Even if you’ve spent hours preparing, a question can come out of the blue and leave you stumped.
But you don’t want to let a fumble derail your entire interview. Here’s how to deal with tough questions and bounce back from the ones you raise:
As you prepare for an interview, have a handful of stories from your previous jobs that highlight different parts of your career, your worth, and your experiences.
The interviewers will want to know how you dealt with difficult situations or problems in your previous roles. But if you don’t have the specific experience they’re asking about, it can put you out of the game.
This is where the stories you have prepared come into play. Think of one that relates to the question and the fulcrum, said Lia Garvin, author of “Unstuck.”
She suggested saying something like, “I didn’t have that exact situation, but in a similar experience where I had this XYZ problem, here’s what I did.” Or “This reminds me of a similar situation where we didn’t have a resource constraint but we did have a budget constraint, and here’s what I did.”
Another way to answer a question, if you don’t have a directly related experience, is to explain how you want deal with it.
“Always look to strengthen your skills and your transferrable skills based on what you’ve done and what you want to do with this new job,” said Sara Skirboll, vice president of communications at CareerBuilder.
She suggested saying something along the lines of, “I don’t have any experience in this situation, but with my three years as a human resource manager I can tell you that this is how I would handle it if I experienced it.”
You have no idea how many balloons fit in the room:
Sometimes interviewers ask questions that go a little outside the box. But often the interlocutor pays more attention to your solution.
“It shows your problem-solving skills,” Skirboll said. It’s about defining exactly what questions and information you need, how you would gather that information, and working through your approach to get to the answer.
If you are given a math brain teaser, e.g. For example, how many balloons would fill a room, the interviewer probably isn’t trying to make sure you get the exact number right.
“Consulting firms like to ask these kinds of questions to test how logically you think and how you would approach something completely new that is outside of your area of expertise. You have nowhere to hide,” he said Marianne Ruggiero, Founder and President of Optima Careers.
She said to work through your approach out loud. “Estimate the dimensions of the room, the space to be filled, the average balloon size – would you take some other people in the room and talk to them about it?” She said. “There is no right answer. Have fun with it and find out, most likely they have no idea what the answer is.”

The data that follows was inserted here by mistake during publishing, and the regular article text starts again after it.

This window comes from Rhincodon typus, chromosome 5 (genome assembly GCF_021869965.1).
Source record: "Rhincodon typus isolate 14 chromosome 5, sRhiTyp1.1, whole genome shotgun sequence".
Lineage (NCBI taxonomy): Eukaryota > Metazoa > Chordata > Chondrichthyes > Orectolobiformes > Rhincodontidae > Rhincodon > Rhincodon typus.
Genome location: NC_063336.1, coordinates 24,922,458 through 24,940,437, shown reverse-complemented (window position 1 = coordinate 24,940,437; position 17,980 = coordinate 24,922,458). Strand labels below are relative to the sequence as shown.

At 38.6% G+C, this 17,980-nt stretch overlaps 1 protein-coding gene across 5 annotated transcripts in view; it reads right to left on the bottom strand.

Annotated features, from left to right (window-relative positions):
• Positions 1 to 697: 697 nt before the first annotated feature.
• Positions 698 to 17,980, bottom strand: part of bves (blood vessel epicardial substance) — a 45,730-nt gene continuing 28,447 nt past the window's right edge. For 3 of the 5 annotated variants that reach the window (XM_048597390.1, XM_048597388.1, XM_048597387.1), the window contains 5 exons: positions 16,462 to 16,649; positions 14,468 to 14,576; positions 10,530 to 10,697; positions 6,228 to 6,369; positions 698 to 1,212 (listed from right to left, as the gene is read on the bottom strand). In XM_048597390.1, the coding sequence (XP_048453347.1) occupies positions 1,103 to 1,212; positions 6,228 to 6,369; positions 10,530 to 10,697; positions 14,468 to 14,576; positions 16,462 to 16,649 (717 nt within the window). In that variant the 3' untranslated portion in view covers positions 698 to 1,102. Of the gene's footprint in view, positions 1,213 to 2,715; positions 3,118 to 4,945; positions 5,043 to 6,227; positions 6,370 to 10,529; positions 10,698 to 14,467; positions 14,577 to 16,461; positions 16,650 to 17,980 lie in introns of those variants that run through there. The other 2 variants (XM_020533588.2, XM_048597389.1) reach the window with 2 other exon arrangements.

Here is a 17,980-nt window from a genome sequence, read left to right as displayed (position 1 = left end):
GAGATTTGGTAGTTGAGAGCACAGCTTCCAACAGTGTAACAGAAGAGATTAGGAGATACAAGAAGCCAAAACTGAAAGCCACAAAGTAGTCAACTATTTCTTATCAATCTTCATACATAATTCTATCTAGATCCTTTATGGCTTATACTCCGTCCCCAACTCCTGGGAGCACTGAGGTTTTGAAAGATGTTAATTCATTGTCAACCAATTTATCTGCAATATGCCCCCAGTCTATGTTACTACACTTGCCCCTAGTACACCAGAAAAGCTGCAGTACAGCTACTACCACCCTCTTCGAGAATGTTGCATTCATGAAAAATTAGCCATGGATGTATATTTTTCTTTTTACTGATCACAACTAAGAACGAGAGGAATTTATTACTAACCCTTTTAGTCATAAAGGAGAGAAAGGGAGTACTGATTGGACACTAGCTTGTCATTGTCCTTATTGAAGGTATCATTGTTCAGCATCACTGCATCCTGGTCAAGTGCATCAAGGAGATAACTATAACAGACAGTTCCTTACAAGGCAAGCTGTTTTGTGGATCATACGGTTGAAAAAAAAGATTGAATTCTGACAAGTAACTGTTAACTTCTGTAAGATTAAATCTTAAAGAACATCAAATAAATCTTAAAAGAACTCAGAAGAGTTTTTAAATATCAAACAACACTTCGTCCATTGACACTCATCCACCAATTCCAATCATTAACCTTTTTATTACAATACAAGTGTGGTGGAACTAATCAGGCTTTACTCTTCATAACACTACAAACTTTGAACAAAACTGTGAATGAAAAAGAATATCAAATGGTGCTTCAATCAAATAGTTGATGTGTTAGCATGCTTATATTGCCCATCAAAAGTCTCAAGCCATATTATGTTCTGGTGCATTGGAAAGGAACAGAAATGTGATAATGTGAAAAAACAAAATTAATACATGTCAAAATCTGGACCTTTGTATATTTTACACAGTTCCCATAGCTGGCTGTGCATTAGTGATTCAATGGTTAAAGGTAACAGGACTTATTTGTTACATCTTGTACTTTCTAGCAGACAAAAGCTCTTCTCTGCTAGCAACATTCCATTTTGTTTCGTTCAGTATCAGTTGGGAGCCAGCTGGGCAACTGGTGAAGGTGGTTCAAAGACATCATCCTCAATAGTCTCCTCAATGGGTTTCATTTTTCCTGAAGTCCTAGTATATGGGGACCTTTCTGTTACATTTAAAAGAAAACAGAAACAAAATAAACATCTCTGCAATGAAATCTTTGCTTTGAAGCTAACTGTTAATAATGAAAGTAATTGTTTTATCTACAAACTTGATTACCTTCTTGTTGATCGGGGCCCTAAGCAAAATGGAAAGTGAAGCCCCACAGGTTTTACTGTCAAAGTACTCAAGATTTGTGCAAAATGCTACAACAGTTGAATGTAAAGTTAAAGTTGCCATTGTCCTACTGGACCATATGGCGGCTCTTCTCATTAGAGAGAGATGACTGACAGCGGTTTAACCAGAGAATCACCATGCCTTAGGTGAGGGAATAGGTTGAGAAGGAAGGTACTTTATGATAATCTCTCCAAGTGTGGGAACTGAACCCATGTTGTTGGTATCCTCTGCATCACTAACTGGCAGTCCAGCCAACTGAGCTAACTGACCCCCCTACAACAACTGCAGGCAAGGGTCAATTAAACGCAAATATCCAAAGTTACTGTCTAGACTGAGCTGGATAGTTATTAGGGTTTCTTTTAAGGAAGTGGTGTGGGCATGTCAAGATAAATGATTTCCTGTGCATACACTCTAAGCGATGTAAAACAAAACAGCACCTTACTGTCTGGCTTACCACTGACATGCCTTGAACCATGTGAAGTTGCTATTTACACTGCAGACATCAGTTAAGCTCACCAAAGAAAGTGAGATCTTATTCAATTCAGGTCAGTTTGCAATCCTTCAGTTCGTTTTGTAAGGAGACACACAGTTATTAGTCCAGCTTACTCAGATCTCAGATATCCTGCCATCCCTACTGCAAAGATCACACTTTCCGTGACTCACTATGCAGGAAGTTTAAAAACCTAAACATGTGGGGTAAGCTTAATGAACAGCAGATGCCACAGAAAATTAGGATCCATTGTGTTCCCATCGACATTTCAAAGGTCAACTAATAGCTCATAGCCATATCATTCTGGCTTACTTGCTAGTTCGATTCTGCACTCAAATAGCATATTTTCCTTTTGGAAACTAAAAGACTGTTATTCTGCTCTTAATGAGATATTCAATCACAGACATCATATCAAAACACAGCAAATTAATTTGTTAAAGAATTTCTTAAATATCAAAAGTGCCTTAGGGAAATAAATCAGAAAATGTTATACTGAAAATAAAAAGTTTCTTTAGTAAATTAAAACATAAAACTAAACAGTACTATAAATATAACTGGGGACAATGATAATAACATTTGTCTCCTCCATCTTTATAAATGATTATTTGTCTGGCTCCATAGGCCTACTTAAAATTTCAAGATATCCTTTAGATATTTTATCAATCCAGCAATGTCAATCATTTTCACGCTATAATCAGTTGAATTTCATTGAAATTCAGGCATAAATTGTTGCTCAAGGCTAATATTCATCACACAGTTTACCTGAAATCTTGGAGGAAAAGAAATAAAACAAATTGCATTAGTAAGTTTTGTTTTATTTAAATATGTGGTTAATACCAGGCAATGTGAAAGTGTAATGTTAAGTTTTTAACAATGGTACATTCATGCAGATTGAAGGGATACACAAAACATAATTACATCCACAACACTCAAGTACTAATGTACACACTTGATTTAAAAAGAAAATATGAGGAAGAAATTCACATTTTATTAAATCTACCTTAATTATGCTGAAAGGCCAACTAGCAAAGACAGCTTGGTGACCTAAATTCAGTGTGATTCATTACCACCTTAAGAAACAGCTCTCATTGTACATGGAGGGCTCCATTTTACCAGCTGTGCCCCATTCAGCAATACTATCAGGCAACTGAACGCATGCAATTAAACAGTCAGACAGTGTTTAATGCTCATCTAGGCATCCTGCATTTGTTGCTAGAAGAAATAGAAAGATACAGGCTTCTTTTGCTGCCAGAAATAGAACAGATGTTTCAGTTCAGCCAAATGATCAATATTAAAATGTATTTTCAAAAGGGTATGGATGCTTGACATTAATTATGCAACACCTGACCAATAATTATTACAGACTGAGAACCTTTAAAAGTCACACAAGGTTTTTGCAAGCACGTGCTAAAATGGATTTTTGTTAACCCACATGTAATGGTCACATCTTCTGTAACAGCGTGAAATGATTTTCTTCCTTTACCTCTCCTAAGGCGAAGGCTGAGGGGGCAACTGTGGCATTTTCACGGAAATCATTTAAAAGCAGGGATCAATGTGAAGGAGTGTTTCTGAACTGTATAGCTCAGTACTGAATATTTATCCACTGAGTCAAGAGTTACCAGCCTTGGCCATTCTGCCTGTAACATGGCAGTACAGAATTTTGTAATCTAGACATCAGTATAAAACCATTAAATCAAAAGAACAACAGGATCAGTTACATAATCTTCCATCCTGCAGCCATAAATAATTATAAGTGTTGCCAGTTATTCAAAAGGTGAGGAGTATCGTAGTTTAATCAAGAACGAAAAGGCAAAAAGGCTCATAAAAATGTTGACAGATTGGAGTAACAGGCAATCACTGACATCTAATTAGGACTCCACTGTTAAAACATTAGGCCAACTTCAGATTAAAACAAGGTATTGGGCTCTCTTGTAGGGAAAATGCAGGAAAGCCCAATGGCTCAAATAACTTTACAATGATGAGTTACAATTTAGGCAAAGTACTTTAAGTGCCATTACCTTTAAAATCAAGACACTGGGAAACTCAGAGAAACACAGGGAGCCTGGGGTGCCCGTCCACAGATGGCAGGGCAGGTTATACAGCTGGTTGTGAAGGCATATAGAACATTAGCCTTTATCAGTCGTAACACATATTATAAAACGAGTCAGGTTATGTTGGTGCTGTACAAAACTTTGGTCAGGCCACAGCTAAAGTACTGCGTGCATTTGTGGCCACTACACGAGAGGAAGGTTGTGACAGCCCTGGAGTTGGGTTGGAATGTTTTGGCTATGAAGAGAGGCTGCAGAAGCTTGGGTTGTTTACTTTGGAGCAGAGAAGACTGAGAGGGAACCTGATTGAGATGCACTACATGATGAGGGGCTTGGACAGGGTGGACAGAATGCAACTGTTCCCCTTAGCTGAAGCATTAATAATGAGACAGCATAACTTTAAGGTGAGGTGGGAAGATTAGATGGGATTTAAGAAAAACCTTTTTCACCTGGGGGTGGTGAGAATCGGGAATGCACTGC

You just draw a space:
It’s okay to take a minute and think before answering a question.
“You can say, ‘That’s a great question, let me think about it for a moment,’ look up and around and collect your thoughts,” Ruggiero said.
You can also buy yourself some time by repeating the question.
“Repeat the question to the hiring manager: ‘Now let me get this straight: Are you asking XXXX?'” Skirboll said. “They make sure you got it right and you can reconsider your answer.”
But if you say a lot of words without actually answering the question, you can call yourself out.
“It’s perfectly acceptable to call it out in real time and name the elephant in the room,” says Ruggiero. “It makes the hiring manager feel like you’re confident enough to catch yourself when you make a mistake and big enough to admit you made a mistake and will fix it. Would not You want to hire someone who deals with mistakes like this?”
If you really can’t think of anything, Garvin suggested circling again at the end of the interview. “If you can’t answer the question, try, ‘I can’t think of anything, I’ll get back to you.'”
You will be asked to say something negative about yourself:
Sometimes interviewers try to throw you a curveball by asking you about something you’ve been struggling with: yours greatest weakness, a challenge you found difficult to overcome, or how you dealt with a colleague you didn’t get along with.
“I like to take this question as an opportunity to tell a turning point story,” Garvin said.
When sharing a story, be sure to emphasize what you learned from the situation. For example, Garvin said an example might be a project that’s delayed because you didn’t notify the necessary stakeholders. You can say, “I’ve since developed the XYZ process to prevent that from happening next time.”
A better answer comes to you on the way home:
You’ll always come up with better answers after you leave the interview, but if you made a mistake or couldn’t answer a question, let your thank-you email do double duty.
A post-interview thank you email should express gratitude for the person’s time, but it can also include follow-up questions about a question you want to ask or be specific about.
Ruggiero suggested that you can mention that after further consideration of your candidacy you would like to add more and mention a different story.
“You can mention something specific about your background that relates directly to this comment that you didn’t get a chance to explain in the interview.”